They’re clad in armour, race on steel spikes and achieve lean angles MotoGP aliens can only dream of... this is ice speedway, baby!
When the weather forecast says it’s going to be a steady -30°C, a normal family stays at home and keeps busy with some board games next to the fireplace. Unless they live in Siberian Russia, that is.
There, when the conditions turn glacial, they go out to watch some sport: motorcycle racing. In this part of the world, and in these temperatures, it’s not uncommon to see 30,000 people attending races, sitting outside in an open stadium.
Ice Speedway Gladiators is huge.
Among other famous Russian specialties such as old Lada cars, babushkas, vodka, spies and polonium, Ice Speedway Gladiators stands out. Although the concept was born in Sweden long ago – the first record of motorcycle ice racing goes back to 1924 – it became the domain of Russians. This is mainly thanks to an icy climate perfect for accommodating the series, as well as endless open spaces and frozen lakes on which to practice.
In the former Soviet Union, the ice speedway racing series started back in 1939, on the eve of WW2. It became hugely popular in Scandinavia and the USSR after the war, and local series featured several classes, including 125, 350, 500 and even sidecars.
A world series was instituted in 1963 with an FIM Cup, then the world championship began in earnest in 1966. Nowadays it consists of several rounds that take place in the former Soviet Union’s huge territories and neighbouring countries, with 14 top riders competing. This year two rounds took place in Russia, with one each in Finland, Sweden, Kazakhstan, Germany and the Netherlands. Cold countries only can apply to host a round, and the racing season goes from December to March.
Russia has won all but three championships since 1979, though a couple of countries have challenged its dominance. Some of the ice speedway greats have come from the Czech Republic (Milan Spinka and the Svab family), others from Austria, and even France has had some top riders, including Michel Masnada and Pierre Blocquel – both of whom were completely unknown in their home country despite the fact that the French Winter Olympics city of Grenoble has its own ice speedway track.
On the other side of the world, a similar racing series has existed for three decades in the US, though it’s not recognised by the FIM. The Ice Speedway Gladiators series is. All of which just shows that the real thing is in Russia, period.
Get a grip!
Ice speedway is the sheer essence of racing – flat out, no brakes. But lots of spikes; 120 on the 23-inch front tyre and between 160 and 200 at the back, depending on the track. This turns one of the slippiest surfaces into one of the grippiest. The spikes are 28mm long and every one is sharpened by hand, just like in the good old days of crafted cutlery.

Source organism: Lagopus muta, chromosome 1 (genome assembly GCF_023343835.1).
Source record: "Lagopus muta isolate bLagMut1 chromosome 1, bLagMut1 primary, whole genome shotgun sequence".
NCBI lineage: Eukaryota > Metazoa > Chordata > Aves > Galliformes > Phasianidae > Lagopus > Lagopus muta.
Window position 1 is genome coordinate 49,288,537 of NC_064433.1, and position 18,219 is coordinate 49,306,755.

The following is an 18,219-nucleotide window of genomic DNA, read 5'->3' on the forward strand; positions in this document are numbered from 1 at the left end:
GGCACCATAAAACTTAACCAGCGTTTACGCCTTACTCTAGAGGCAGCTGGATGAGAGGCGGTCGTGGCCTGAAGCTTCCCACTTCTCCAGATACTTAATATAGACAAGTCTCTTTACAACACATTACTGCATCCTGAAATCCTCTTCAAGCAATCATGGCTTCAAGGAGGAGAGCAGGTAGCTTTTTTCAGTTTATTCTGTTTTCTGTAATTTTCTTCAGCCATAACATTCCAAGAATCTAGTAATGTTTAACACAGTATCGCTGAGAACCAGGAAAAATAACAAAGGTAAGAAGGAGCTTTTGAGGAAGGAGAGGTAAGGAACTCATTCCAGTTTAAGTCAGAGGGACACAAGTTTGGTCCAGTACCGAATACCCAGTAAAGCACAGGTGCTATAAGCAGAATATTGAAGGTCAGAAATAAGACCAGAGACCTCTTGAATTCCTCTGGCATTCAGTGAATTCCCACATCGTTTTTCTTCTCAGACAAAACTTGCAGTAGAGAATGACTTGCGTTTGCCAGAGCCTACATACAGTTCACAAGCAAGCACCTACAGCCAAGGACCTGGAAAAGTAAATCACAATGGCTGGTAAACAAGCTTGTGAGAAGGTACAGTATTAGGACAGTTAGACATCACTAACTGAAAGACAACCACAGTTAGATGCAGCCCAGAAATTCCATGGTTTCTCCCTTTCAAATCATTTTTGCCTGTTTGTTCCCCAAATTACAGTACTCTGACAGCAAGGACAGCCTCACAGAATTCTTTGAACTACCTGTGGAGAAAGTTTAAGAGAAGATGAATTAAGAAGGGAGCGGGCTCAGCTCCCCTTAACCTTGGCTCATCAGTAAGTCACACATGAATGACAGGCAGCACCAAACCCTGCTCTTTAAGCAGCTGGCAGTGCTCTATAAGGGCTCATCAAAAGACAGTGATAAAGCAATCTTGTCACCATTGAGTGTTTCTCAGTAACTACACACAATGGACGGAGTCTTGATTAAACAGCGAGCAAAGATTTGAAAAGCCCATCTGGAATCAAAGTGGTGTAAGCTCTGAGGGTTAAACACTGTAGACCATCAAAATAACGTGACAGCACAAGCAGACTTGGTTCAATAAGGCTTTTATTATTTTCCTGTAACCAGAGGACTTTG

Ice speedway is all about intensity. Rounds are extremely short with four-lap races that only last about a minute. Riders lap the oval track in 13-16 seconds, travelling at speeds above 100km/h in the corners and up to 140km/h on the short straights. The tracks all look the same and the bikes lean in only one direction – they always race anti-clockwise – so the tyres and nails are prepared accordingly.
To survive such a frantic series, riders adopt a race-or-die attitude; the series is called Ice Speedway Gladiators for good reason.
Each round takes place over two days and consists of at least 20 heats per day, then semi-finals and a final, so the show is also intense for the spectators. For the racers, due to the short format, the key is to lean first onto the first corner and get the holeshot, to secure their own line.
Unlike summer speedway where the bikes drift sideways on a gravel surface, ice speedway bikes lean over at angles even more extreme than MotoGP, sometimes more than 65 degrees. Nevermind getting a knee or elbow down – the handlebar can even hit the ice while cornering.
The word ‘gladiators’ has a bit of a timeless feel, and this definitely applies to the bikes. The 500cc four-stroke two-valve singles do not look very sophisticated, and in this case appearances are not deceiving. They haven’t really been developed for decades, except for the state-of-the-art front fork, which plays a major part in the overall performance. That compensates for the rigid frame and the lack of rear suspension.
The engines are all made by Czech manufacturer Jawa and are long-stroke singles with a high compression ratio. They are estimated to deliver just over 40kW and use a two-speed gearbox. Carburation is limited to a 34mm port. There are obviously no electronics and if racers are happy to do power wheelies to add excitement to the show, they can also suffer from highsides. KTM tried to develop a four-valve 450cc single, but the power delivery was not felt to be as satisfying as the Jawa, since two-valve engines provide more torque and smoother throttle response, better for adjusting speed in corners. Italian company GM also made an engine, but Jawa remains the favourite.
WORDS PHILIPPE GUILLAUME
PHOTOGRAPHY DAVID REYGONDEAU